A Meeting in Jerusalem
Jerome Murphy-O’Connor, OP
After a year and a half of intense labour Paul left Corinth in September AD 51. He had set out from Antioch-on-the-Orontes some five years earlier. It was time to return and report.
On his way back Paul dropped off Prisca and Aquila in Ephesus, a port on the west coast of Turkey and the capital of the Roman province of Asia. They were his advance party. No longer was he going to accept the burden of getting established in a strange city. It was up to them to find accomodation and get their business started again, and in general to have everything nice and ready when Paul returned the following summer.
Paul had decided to settle in Ephesus for the foreseeable future. All his foundations needed maintenance. Not only was Ephesus the centre of a circle circumscribing them all, but it offered him excellent communications.
Paul’s welcome in Antioch-on-the-Orontes was not as warm as he had expected. Influential Jews had come from Jerusalem to say that his concept of mission was completely wrong, and some at Antioch had listened. For Paul conversion was a very simple matter. Pagans had simply to confess their faith in Jesus Christ and submit to the rite of baptism. Jewish believers wanted it to be much more complicated. Pagans had first to become Jews through circumcision, and only then could they become members of the church.
Paul was profoundly shocked by this attitude. The basis of his life-work was under attack. The Antiocheans were less interested in what he had done than in the question of whether he had the right to have done it.
The visitors from Jerusalem had very strong arguments. Jesus had been circumcised, and obeyed the Law by going on pilgrimage to Jerusalem. Furthermore, he had proclaimed the eternal validity of the Law, and commanded obedience to it. If Jesus had been so scrupulous about the Law, the Jerusalemites argued, his disciples could not do otherwise.
Paul could not dispute these arguments, and did not try. His perspective was so different that to him they were completely irrelevant. Since Jesus was the Messiah, it was blindingly clear to him that the Law no longer had any authority.
Both sides shouted more and more loudly, and neither listened. This could not go on. Eventually the leaders of the community at Antioch decided to send Paul and Barnabas to Jerusalem to ask the mother church for a decision.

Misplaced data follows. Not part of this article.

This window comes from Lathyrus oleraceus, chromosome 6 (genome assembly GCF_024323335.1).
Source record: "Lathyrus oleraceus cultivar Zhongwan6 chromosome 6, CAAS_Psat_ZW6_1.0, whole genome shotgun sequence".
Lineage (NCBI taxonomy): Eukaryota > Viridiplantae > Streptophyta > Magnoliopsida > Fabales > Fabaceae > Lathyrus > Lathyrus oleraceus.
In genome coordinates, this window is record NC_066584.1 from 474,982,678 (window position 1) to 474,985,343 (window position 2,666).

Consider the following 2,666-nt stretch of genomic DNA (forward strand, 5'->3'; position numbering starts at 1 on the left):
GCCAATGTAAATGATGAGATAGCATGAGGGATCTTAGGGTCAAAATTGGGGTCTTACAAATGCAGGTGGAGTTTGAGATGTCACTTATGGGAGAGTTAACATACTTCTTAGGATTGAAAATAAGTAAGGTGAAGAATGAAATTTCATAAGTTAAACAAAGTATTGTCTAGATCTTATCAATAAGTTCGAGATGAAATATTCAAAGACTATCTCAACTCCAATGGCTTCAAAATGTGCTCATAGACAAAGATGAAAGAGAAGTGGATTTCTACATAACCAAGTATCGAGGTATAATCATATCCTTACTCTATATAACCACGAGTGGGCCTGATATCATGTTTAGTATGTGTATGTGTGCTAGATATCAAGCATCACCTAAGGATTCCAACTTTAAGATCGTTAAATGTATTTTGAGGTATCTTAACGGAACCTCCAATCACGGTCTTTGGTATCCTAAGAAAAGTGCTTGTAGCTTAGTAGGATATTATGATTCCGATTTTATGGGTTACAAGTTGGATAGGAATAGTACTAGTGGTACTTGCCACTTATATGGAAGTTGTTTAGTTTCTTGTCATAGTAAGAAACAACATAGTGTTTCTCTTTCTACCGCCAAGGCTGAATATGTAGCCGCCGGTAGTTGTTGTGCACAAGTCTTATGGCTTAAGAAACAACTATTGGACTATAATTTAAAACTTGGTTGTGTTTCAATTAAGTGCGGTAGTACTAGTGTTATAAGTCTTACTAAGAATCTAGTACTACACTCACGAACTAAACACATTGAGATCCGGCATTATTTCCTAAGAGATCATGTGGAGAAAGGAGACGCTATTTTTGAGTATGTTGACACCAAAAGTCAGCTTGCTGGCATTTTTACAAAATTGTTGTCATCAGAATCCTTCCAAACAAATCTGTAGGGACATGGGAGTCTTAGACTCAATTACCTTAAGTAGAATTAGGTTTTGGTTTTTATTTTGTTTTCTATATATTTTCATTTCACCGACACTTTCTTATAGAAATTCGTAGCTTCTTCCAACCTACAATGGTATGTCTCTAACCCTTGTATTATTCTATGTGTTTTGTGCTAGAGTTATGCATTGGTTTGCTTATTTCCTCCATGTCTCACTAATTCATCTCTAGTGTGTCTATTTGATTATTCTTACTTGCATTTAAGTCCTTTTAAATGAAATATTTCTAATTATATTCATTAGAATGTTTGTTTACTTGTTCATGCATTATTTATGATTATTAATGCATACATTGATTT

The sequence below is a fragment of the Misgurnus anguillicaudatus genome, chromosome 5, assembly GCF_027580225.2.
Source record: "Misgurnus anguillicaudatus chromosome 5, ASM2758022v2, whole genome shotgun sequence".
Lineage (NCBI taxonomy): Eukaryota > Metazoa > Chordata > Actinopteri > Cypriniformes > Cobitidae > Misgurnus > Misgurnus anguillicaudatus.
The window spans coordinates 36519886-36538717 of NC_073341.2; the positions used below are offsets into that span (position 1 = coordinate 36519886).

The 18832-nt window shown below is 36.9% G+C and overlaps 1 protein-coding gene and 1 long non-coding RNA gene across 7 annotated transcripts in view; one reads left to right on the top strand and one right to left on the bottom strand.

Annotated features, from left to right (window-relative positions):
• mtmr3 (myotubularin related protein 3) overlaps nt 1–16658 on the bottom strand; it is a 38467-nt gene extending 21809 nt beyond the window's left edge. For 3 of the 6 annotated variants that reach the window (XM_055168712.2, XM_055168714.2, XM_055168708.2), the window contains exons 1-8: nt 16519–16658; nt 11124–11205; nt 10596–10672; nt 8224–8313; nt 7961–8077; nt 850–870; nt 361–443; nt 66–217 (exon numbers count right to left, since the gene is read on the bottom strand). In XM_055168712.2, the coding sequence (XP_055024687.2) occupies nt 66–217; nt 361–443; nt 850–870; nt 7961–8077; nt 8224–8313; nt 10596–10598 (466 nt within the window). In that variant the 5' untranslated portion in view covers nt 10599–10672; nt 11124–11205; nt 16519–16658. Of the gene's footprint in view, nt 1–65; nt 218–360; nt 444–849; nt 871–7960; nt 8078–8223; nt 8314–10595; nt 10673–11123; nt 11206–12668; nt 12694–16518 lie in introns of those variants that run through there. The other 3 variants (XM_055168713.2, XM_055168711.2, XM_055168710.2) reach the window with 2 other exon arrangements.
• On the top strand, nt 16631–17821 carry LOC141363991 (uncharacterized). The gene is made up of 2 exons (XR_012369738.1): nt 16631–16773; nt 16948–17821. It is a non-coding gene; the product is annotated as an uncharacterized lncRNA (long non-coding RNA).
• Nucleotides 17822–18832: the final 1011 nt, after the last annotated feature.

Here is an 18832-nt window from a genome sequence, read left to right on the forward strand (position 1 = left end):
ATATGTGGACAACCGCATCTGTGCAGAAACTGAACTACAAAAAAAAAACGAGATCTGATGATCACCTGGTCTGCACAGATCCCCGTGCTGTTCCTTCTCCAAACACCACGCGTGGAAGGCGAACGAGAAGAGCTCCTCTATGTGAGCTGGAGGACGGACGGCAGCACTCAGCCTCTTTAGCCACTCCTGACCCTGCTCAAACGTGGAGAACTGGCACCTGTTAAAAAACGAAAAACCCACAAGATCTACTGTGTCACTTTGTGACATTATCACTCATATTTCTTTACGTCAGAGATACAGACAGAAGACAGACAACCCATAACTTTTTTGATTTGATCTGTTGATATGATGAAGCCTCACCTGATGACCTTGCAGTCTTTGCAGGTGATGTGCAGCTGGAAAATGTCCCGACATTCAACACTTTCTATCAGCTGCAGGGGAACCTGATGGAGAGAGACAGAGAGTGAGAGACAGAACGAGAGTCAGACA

Paul had not been in Jerusalem for 14 years. The last time Peter had been in charge, and he had agreed with Paul’s vision of a Law-free mission to pagans. No doubt Paul took his support for granted this time. It must have come as a shock to find that Peter was no longer in a position of unrivaled authority. He was now but one of a committee headed by James the brother of Jesus. For Paul this would not have been a good sign.
James could not but be fully cognizant of the arguments that his people had brought to Antioch. The facts about the attitude of Jesus to the Law were indisputable. Yet he and his companions agreed with Paul and Barnabas. The reasons must have been political not theological.
The Jews had rights which were defined by Roman law. In the 15 years preceding the meeting in Jerusalem these rights had been infringed several times and Rome had taken no action. On certain occasions the Roman authorities themselves were responsible for antisemitic attacks. Anyone could see the Jews would have to fight back in the not too distant future. Rome, of course, would win. Jewish survival demanded enhanced unity and commitment.
This was not the time, James and others argued, to dilute Jewish identity by making a mass of pagan Christians nominal Jews. They had no loyalty to the Jewish people, and were unlikely to make sacrifices to support them against the might of Rome.
Whatever his personal inclinations, historical circumstances conspired to make James want to find justification for not circumcising pagan believers. This need made him receptive to Paul’s personality and arguments. No more than he had fourteen years earlier, could he doubt the sincerity with which Paul explained the implications of the way he himself had been converted. Nor could he deny the grace manifested in the number of pagans who accepted the Pauline gospel.
With obvious complacency Paul records the outcome of the meeting, “James and Cephas and John, who were reputed to be pillars, gave to me and Barnabas the right hand of fellowship” (Galatians 2:9). They had been completely vindicated. Their churches were safe.